Maitotoxin: An Enigmatic Toxic Molecule with Useful Applications in the Biomedical Sciences

Reyes, Juan G; Sánchez-cárdenas, Claudia; Acevedo-Castillo, Waldo; Leyton, Patricio; López-gonzález, Ignacio; Felix, Ricardo; Gandini, María A.; Treviño, Marcela B.; Treviño, Claudia L.


Many marine invertebrates produce potent toxins, turning themselves poisonous as a defense strategy against predators. In contrast, other organisms can become poisonous by accumulating toxins from their own prey. Dinoflagellates are aquatic photosynthetic microbial eukaryotes, and some species produce highly toxic metabolites. These dinoflagellate toxins bioaccumulate up the food chain in various consumer organisms. Many filter-feeding organisms such as bivalves accumulate such toxins with no apparent adverse effects on them1 but causing intoxication when ingested by their predators, including fish and marine mammals, and ultimately also when humans consume contaminated seafood. Four major groups of dinoflagellate toxins have been described, namely, saxitoxins, ladder-shaped polyether compounds, long-chain polyketides, and macrolides.2 The dinoflagellate species Gambierdiscus toxicus produces several potent polyether toxins, some of which were initially identified in connection with a common type of food poisoning called ciguatera, caused by consumption of certain contaminated tropical and subtropical fish. Ciguatera involves a combination of gastrointestinal, neurological, and cardiovascular disorders. The two most common toxin classes associated with ciguatera are ciguatoxin (CTx) and maitotoxin (MTx), and they are among the most lethal natural substances known to man. Most of the neurological symptoms of ciguatera are caused by CTx, which exert their effects due primarily to the activation of voltage-gated sodium channels, causing cell membrane depolarization. MTx displays diverse pharmacological activities, which seem to be derived from its ability to activate Ca2+-uptake processes in a variety of cell types. MTx is the largest and most toxic known nonbiopolymeric toxin, with a molecular weight of 3422 Da. MTx is a very interesting compound given its extremely potent biological activity, and it has been used as a powerful pharmacological tool for the elucidation ofCa2+-dependent cellular processes.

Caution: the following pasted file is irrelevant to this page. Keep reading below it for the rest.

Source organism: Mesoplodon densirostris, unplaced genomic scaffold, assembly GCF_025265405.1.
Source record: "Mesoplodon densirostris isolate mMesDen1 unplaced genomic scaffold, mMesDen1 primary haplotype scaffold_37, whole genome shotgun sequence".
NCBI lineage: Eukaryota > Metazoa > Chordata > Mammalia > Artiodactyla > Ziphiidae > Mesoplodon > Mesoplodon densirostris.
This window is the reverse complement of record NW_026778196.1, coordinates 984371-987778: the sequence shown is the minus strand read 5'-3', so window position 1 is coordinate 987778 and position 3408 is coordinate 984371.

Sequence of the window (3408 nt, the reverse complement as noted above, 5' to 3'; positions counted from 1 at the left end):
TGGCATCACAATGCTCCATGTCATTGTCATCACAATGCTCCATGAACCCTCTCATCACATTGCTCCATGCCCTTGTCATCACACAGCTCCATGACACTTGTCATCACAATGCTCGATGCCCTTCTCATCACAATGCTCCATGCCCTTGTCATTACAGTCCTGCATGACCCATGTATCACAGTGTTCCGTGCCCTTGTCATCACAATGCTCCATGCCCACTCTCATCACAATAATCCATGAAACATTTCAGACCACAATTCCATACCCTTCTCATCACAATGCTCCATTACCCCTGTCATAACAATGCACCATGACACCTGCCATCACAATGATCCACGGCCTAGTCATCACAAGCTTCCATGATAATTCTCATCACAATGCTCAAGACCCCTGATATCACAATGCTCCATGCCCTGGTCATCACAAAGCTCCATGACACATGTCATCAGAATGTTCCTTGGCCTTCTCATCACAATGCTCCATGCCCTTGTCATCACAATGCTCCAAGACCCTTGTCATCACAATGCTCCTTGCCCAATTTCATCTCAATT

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Fecha de publicación: 2014
Página de inicio: 677
Página final: 694
Idioma: English